Resistance Watch: California Billionaire Mega-Donor Gets It … Dems Need Bernie

RESISTANCE WATCH

THE BERNIA BATTLE--As Democrats scramble to form a coherent and inspiring message for the 2018 congressional elections in the face of a historically unpopular president, billionaire Democratic mega-donor Tom Steyer argued in a recent interview that they should look no further than the platform of Sen. Bernie Sanders (I-Vt.). (Photo above; Tom Steyer.)  

 

"There is an absolute, unspoken war between corporate interests and the American people."
—Tom SteyerWhile he acknowledged it is "much too early to be talking about 2020," Steyer nonetheless insisted that Sanders's ambitious ideas for tackling the various crises facing the United States and the world—from climate change to staggering inequality to a dysfunctional healthcare system—offer the Democrats a blueprint for victory.

"When people say Bernie is crazy, no. Bernie is talking about inequality," Steyer said in an interview with Mic. "That is the burning issue in the United States."

Steyer, as Mic's Jake Horowitz notes, is a longtime donor to the Democratic Party, and he spent a whopping $87 million on Democratic candidates and causes in 2016.

Though he endorsed former Secretary of State Hillary Clinton in the 2016 primaries, Steyer told Mic that he has come to view Sanders's progressive platform as the necessary way forward.

"There is an absolute, unspoken war between corporate interests and the American people," he said. "That's the underlying subtext for all of the public discussions within the Democratic party. We're seeing a deliberate attempt to take away [working families'] future by really rich people. Until we address that, I don't think we're dealing with the reality Americans are facing today."

Specifically, Steyer argued that Democrats should rally around Sanders's Medicare for All proposal, which has seen a massive surge of support in recent weeks as the Republican Party attempts to dismantle the Affordable Care Act.  

"The idea that we're not going to cover people is over," Steyer said, echoing the argument of progressives who have argued that single-payer is now not only possible, but inevitable.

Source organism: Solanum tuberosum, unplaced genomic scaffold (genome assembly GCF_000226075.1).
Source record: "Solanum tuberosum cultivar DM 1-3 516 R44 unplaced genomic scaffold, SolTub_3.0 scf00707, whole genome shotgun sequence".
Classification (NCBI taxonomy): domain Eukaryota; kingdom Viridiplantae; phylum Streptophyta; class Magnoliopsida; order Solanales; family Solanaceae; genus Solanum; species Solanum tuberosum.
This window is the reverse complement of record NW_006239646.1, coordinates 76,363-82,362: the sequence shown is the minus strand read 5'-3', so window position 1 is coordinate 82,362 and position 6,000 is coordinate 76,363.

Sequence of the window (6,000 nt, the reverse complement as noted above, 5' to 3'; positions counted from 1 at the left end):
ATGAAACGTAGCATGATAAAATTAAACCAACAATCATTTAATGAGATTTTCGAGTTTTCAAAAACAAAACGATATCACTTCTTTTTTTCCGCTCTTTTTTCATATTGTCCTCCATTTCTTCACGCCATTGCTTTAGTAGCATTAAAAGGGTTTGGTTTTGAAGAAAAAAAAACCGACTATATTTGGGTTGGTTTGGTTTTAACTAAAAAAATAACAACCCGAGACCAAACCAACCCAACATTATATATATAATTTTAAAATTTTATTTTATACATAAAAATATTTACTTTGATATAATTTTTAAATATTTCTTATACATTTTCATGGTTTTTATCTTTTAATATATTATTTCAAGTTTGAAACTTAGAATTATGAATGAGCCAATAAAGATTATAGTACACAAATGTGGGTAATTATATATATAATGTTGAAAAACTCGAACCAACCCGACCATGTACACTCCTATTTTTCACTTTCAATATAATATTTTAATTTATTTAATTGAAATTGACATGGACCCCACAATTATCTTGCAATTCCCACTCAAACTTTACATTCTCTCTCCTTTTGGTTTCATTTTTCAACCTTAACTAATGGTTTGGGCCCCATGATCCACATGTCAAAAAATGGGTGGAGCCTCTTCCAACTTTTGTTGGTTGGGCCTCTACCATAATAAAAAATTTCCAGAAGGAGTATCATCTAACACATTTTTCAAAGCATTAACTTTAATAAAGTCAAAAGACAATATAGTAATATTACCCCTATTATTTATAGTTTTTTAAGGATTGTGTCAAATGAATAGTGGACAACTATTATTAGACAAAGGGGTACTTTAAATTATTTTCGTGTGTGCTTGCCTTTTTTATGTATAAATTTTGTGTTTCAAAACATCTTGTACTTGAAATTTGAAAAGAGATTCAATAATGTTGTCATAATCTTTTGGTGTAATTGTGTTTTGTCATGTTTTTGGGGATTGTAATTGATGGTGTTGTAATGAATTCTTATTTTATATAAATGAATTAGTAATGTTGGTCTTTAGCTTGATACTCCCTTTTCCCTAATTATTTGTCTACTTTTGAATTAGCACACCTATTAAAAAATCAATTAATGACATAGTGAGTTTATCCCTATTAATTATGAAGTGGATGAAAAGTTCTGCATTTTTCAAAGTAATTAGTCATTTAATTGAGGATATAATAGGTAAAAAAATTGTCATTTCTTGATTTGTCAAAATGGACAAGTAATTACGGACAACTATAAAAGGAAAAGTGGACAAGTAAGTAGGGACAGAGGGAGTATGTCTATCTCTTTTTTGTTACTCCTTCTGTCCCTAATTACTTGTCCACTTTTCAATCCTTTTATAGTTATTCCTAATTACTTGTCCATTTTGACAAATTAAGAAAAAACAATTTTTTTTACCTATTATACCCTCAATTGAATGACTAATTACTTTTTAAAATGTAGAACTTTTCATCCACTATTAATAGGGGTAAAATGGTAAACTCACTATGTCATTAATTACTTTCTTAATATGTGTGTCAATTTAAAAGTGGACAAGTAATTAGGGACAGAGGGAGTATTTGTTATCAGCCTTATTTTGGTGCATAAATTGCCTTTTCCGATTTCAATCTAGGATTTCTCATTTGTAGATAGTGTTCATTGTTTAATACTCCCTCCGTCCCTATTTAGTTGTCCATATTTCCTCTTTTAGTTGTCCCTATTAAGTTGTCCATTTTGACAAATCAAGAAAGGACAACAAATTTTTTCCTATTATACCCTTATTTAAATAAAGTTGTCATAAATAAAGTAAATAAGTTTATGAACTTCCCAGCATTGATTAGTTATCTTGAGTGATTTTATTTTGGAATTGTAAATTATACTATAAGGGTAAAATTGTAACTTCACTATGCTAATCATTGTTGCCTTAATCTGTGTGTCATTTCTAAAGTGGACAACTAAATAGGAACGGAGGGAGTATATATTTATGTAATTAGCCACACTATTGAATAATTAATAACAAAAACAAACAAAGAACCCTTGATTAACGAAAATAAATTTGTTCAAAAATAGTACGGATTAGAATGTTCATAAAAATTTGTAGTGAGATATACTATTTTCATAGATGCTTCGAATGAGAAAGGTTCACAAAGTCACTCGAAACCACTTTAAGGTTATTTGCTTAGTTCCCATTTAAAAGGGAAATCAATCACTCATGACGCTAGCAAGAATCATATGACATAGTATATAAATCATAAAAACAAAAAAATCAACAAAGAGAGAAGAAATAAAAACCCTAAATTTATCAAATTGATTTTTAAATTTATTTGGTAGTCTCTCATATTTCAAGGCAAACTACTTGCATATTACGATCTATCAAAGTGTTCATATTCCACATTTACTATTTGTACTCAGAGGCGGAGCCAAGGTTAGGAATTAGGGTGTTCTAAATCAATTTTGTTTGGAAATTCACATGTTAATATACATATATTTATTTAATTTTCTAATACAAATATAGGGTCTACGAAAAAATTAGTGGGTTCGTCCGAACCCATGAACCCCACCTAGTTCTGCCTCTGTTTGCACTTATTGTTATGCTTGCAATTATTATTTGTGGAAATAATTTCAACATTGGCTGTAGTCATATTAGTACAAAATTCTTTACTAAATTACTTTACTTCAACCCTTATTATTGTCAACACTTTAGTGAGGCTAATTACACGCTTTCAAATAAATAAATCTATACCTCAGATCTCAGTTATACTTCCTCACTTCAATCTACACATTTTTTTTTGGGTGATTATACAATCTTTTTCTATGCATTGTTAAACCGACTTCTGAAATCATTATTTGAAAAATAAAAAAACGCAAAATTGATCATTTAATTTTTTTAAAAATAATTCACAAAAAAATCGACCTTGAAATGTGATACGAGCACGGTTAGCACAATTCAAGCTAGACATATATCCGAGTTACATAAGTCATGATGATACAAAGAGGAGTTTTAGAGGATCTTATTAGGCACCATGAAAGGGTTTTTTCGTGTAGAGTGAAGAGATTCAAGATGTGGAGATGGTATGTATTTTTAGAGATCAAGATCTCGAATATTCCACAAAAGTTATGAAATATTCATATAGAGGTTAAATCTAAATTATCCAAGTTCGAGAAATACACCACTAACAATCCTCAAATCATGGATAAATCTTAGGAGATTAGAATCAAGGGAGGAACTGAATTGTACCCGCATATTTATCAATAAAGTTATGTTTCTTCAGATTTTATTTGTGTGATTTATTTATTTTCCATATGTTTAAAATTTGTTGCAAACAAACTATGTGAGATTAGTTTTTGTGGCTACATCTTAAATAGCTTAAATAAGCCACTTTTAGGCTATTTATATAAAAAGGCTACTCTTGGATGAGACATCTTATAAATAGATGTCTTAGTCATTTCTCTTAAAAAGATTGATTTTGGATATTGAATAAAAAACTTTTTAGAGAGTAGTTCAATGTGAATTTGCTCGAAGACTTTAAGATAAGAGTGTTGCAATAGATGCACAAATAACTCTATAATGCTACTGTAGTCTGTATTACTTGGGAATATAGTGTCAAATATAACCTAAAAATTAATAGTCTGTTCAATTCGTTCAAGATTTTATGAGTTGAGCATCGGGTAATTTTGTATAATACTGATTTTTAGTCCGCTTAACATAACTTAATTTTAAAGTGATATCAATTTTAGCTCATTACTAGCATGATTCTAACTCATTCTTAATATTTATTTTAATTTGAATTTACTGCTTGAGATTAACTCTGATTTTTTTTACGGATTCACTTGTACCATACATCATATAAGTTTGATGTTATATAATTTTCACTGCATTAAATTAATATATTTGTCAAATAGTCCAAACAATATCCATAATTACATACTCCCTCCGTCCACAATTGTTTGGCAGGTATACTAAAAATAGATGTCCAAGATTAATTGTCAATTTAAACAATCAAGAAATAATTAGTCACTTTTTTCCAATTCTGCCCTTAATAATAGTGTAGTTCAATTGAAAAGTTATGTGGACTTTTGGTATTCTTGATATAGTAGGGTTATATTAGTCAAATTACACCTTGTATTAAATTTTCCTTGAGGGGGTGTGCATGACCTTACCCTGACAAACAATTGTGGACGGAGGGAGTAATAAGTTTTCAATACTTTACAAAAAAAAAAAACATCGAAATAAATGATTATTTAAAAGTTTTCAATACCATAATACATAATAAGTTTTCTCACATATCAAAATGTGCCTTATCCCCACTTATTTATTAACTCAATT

"The question," Steyer concluded, "is how do we deliver it in the most efficient manner possible."

Steyer also referenced stagnant wages, which Sanders has long emphasized as a central factor in America's ever-worsening inequality crisis. In April, Sanders—who has not ruled out a 2020 presidential run—introduced the Raise the Wage Act, which if passed would hike the federal minimum wage to $15 an hour by 2024 and index it to inflation. The bill has garnered the support of 22 Democrats.

Echoing Sanders, Steyer argued that Democrats should focus not merely on creating jobs but also on ensuring that those jobs pay a livable wage.

"We [only] have 4.3 percent unemployment," he said. "But what we do have is a whole bunch of people who have jobs they can't live on."

"Democrats have to move from resistance to offense. Being not-Trump is not nearly enough."
—Tom Steyer

In the aftermath of the 2016 election, the Democratic Party has faced what many have deemed an identity crisis, and over a quarter of Democrats say their party "just stands against Trump."

Republicans currently have unprecedented control over nearly every level of government, and Democrats are searching for a way to cut into these gains in the 2018 congressional races.

As Common Dreams has reported, a new initiative launched by two tech billionaires—Mark Pincus, the the co-founder of Zynga, and Reid Hoffman, the co-founder of LinkedIn—will pressure the party to move rightward by adopting a stance that is both "pro-social" and "pro-business."

"I'm fearful the Democratic Party is already moving too far to the left," Pincus recently said.

Steyer argues the opposite. Democrats, he says, must embrace "a solidly progressive agenda" if they want to win back the Congress and ultimately the presidency.

"Democrats have to move from resistance to offense," Steyer concluded. "Being not-Trump is not nearly enough. We have to put forward our positive vision for the future. If we can't do that, then I don't understand the point."

(Jake Johnson writes for Common Dreams … where this perspective was first posted.)

-cw

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